Rochefort, the mother of two Franco-American sons, and a former English-language teacher at the Institut d'Etudes Politiques, is intrigued at how the French got to be the way they are. It may be the effect of centuries of Roman Catholic dogma about original sin--children here are seen as congenitally flawed creatures who need to be straightened out by adults.
Rochefort remembers taking her boys, now 17 and 21, to primary school and dropping them off with a cheery, "Have fun." French parents, meanwhile, were solemnly instructing their offspring to "sois sage"--"be good."
Public schools are highly competitive and tough in France, and teachers are uncompromising about standards. Her younger son, who had a problem with his vision, was told he was a "zero" in art. When they are 16, students are already being assigned readings from philosophers such as Plato and Descartes. One key to the wide-ranging French intellect might be that in school, there are no multiple-choice quizzes, only essays.
What still puzzles Rochefort is that the French can be monumentally impolite when they want to be but as discreet as the Japanese in circumventing delicate situations so as to avoid a loss of face to the other person. That ability to switch from rudeness to exquisite courtesy also flummoxes many Japanese; a Japanese psychiatrist, she points out, specializes in treating his countrymen here who are having a hard time coping with the French.
In separate chapters, Rochefort deals with the mysteries of French food; the French woman; sex, love and marriage; money; ornery and charming Parisians; the French standard of politeness; and the French educational system.
Then there's criticism, which may be the real national sport.
"In France, intelligence means criticism. You've got to criticize to be considered intelligent," Ambassador-at-Large Jean-Daniel Tordjman, who spent nine years in Washington, said recently.
The French enjoy arguing and don't take it too personally. Rochefort says she has provoked embarrassed silences during her return trips to the United States by arguing passionately like the French citizen she has become.
One discovery that shocked Rochefort in her Iowa-bred primness was the relationship between the sexes. Men in France will make love with their shoes and socks on in the heat of the moment, and will even buy underwear for their girlfriend or wife. Women in France do not wear unisex business suits and tennis shoes.
"The sexual tension, the recognition that one person is a man and that the other is a woman, permeates life in France," Rochefort notes. "There is none of this, 'Oh, we're doing business, we're all neuter' stuff."
She approves--but admits it has taken her two decades to get used to billboards of women in their brassieres and men in tight briefs. And though French men and women may flirt outrageously, she says, it doesn't mean they're seeking any follow-up.
Since she met her husband-to-be in a Left Bank cafe, where he was glowering over an ongoing divorce with his first wife, Rochefort has accumulated a fascinating catalog of the do's and don'ts of French society.
To Americans, her conclusions may seem as strange as if she were describing the folkways of New Guinea headhunters. For transplants to France, the challenge is simultaneously acquiring the hard-edged smarts you need to go head to head with other drivers around the Arc de Triomphe, and enough of the French social graces so you don't laugh or talk too loudly when you are somebody's guest.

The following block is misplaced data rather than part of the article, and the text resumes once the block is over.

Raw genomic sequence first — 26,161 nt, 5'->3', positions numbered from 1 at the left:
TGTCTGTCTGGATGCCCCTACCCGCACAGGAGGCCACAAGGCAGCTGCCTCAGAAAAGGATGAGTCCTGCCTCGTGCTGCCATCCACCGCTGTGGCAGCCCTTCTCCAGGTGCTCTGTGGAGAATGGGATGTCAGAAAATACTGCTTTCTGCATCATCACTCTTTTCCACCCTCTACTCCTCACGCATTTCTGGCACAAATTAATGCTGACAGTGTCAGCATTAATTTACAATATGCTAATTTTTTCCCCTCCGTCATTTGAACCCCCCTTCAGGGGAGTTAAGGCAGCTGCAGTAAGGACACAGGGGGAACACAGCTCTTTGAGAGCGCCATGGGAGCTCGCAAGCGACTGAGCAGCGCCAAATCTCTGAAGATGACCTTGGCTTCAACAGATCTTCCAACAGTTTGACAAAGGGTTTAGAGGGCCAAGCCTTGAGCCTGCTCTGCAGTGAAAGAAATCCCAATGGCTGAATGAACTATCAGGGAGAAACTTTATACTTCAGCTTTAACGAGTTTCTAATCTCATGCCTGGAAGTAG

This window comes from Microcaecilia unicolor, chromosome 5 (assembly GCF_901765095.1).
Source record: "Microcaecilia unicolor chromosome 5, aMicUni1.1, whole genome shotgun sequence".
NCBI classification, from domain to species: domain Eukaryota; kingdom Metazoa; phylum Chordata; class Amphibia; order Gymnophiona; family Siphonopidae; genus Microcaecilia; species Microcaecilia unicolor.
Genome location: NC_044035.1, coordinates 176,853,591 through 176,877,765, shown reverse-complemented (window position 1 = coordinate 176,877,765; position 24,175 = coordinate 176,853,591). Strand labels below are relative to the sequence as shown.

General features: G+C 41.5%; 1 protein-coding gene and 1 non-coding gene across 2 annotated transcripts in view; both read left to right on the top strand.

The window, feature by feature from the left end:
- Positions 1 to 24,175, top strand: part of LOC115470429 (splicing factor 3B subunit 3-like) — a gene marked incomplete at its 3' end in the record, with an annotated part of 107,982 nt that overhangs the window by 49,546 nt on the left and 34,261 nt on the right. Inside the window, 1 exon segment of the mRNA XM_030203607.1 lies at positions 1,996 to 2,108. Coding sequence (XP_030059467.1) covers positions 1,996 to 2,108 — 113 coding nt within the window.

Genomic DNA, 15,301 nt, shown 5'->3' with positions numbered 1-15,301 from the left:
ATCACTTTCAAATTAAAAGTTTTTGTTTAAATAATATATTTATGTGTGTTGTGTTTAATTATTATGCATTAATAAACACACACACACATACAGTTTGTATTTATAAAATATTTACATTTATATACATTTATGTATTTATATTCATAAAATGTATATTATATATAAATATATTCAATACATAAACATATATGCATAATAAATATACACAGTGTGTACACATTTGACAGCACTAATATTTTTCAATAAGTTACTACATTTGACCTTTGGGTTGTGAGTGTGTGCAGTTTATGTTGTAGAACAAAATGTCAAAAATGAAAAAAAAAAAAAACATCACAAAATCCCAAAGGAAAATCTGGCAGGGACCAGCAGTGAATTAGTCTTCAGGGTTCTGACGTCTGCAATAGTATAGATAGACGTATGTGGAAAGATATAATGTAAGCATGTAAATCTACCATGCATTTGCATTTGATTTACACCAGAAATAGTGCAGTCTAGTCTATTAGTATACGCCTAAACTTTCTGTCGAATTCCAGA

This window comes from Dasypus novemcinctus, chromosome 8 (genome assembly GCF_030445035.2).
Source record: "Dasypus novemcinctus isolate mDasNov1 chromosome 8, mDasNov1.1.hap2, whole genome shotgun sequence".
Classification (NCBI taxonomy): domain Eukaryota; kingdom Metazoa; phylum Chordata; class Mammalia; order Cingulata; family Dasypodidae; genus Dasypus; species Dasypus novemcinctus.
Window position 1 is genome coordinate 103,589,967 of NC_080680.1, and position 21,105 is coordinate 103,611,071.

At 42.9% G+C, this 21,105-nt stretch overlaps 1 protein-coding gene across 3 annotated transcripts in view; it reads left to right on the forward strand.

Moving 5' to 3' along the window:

Rochefort decided to put her experiences and thoughts on paper "because I told myself, 'Uh-oh, I'm becoming a native.' I may have acquired a French veneer, but it's not me." She has kept her U.S. citizenship, and home still means America. But she couldn't imagine living anywhere but Paris.
For where else on Earth, Rochefort asks, could you eat finer food? And where else might other people at a dinner party not feel obliged to make small talk to help a newcomer feel welcome?
* Harriet Welty Rochefort, "French Toast: A Humorous Tour of What Living in France Is Really Like," Anglophone S.A., Montreuil-sous-Bois, France. Available in North America through Mosaic Press, 1252 Spears Road, Units 1 & 2, Oakville, Ontario L6L 5N9 Canada, (800) 387-8992. Also expected to be available this month at Dutton's, 11975 San Vicente Blvd., Los Angeles, (310) 476-6263.
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GALLIC GRACE: A QUIZ
What constitutes savoir-vivre in France, the country where the term (Meaning the ability to meet all situations with "poise, good manners and intelligence") was coined?
Here are a few potential snares from Harriet Welty Rochefort's book "French Toast: A Humorous Tour of What Living in France is Really Like"-- and her advice:
1. The right time to invite your boss home for dinner is:
a. Soon after you are hired.
b. A year after starting work,
2. At the dinner table, it is taboo to talk about:
3. In France, one should never:
a. Drop in unexpectedly, even upon a good friend.
b. Criticize how a friend is dressed.
c. Push forward in line.
d. Shout or make obscene gestures at other drivers.
4. When a hostess offers a round of fruit juice after dinner, dessert and coffee, what does it signify?
5. How is soup properly eaten?
6.If a man is said to be mignon (cute) or conscientieux (conscientious), what might the speaker really be trying to say?
7. The unwritten rule of Parisians is:
a. "If you don't have anything nice to say, don't say anything."
b. "Never let the sun go down on your anger."
c. "Always get even with the appropriate response."
8. Why should you never offer anyone in France chrysanthemums or carnations?
4. It's time to leave.
5. Sipped from the end of the spoon (and not the side).
6. "Cute" could mean "naive." "Conscientious" may mean he's an imbecile.
8. Chrysanthemums are usually reserved for cemeteries. Carnations are said to bring bad luck.